Phishing for numbers
The percentage of lost items is not the only number regularly taken out of context. For example, consider the question: how much email is spam? In 2005, values from respected experts ranged from 70 per cent to 95 per cent. There was no consensus among experts, but all of the numbers sounded "bad."
Today, some companies no longer report the "percentage of spam" - they only report raw values (PDF). The only thing we really know is that it is a big number. But, we don't know what the number is (such as, 86 per cent) or the accuracy range (a five per cent margin of error?). We actually have better numbers and statistics for American Idol voting than spam volume.
The same issue arises when we ask where the spam comes from. The general consensus is that today's botnets generate a majority of spam. However, we do not actually know how big the majority is.
This counting problem also shows up in reports on phishing. Every few months the Anti-Phishing Working Group (APWG) releases their Phishing Trends Report. For example, the APWG Sept-Oct 2006 report (PDF) shows an increase in phishing emails. In fact, their reports over the last few years have shown a nearly steady increase intermixed with a few sharp increases in volume.
The problem with the APWG numbers is that they don't match other sightings. For example, Usenet's "news.admin.net-abuse.sightings" (<NANAS) is a high-volume newsgroup where people post their spam messages. NANAS receives thousands of postings per day - approximately 40,000 spam postings just for December 2006. The postings are sample spam emails submitted by people all over the world, and the samples appear to match the distribution of world-wide spam. If you don't have access to hundreds of honeypot accounts for collecting spam and want to do spam research, then NANAS is the next best thing.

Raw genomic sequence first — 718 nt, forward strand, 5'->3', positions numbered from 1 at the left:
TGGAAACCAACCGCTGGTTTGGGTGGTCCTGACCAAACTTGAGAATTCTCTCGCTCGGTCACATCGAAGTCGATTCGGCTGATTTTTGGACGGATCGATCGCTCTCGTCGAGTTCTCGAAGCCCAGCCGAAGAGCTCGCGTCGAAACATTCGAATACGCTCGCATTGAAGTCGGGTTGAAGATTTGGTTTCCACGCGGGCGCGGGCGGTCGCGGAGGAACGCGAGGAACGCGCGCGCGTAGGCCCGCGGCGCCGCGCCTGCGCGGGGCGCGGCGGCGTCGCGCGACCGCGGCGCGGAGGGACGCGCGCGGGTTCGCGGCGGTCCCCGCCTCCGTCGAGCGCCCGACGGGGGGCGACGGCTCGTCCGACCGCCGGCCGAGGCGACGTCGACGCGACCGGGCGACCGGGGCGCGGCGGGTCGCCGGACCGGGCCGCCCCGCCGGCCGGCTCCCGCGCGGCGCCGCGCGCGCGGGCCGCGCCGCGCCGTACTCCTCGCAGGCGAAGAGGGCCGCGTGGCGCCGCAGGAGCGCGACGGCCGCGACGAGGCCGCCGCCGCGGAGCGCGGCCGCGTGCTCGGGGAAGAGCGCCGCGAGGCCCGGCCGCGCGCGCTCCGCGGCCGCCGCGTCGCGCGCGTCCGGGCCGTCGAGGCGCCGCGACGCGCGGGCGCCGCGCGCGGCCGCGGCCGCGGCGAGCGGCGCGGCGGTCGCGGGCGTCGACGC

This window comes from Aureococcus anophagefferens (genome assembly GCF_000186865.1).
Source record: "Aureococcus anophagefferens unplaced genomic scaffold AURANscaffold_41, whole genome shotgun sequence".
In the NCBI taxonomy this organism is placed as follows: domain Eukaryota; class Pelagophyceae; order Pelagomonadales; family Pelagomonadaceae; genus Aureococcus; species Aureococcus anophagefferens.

Back in 2004, NANAS had literally hundreds of phishing emails posted every day. Phishing was big. In 2005, the volume dropped. By December 2006, there were 10 to 20 phishing emails posted per day. This is a significant drop compared to previous years, and it is a measurable contradiction to the APWG findings.
So what is going on? In 2004, the APWG was growing their membership and bringing in partners. This means that they were increasing their ability to capture and measure phishing emails. The growth at APWG seems to correspond with sharp increases in phishing volume. How should you interpret this? The numbers show an increase in phish sightings by the APWG, but do not necessarily indicate an increase in phishing. The numbers only mean that the APWG is getting better at seeing phishing, not that there is more of it.
In late 2004, the APWG repeatedly modified their definition of phishing, corresponding with additional increases (PDF) in volume (PDF). Was the increase because there was more of it? Or was it because they expanded their definition to include more? In any case, they do not appear to have revised all of their old numbers to match their new definitions. Thus, new months cannot be directly compared against old months since they measure different things.
What the APWG does not mention is that 2005 heralded a profound change in how most phishing operations work. Rather than sending blast-o-gram phishing emails to everyone and "hoping" that the recipient might have an account at eBay (or Citibank or Amazon or ...), phishers began spear-phishing. In spear-phishing, they use market research (and stolen email lists) to better target potential victims. For example, if you are likely to have a Bank of America account, then you will receive a BofA phish. However, if you are unlikely to have a BofA account, then today you are unlikely to receive a BofA phish (maybe one a month or less, not the one-a-week like you'd see a year ago).
This trend of directed phishing actually started in 2004, when phishers began to target based on countries. For example, Wells Fargo does not exist in the United Kingdom, so they stopped sending Wells Fargo phish to Blueyonder accounts (a UK ISP). Then they started narrowing by state. For example, if you are likely in Arizona then you are more likely to receive an Arizona Credit Union phish. They can guess where you are based on the forums you use. If you post in a Tucson forum or write about Flagstaff and Phoenix, then you might be in Arizona.
Today, there are very few blast-o-gram phishing e-mails. I'm measuring one to two per month per honeypot account. That's down from eight per account per month in November 2005 and 15 in October 2005. Other people measuring phishing volume may have different raw numbers, but should have similar ratios for blast-o-gram phishing. Today, nearly all phishing emails are targeted.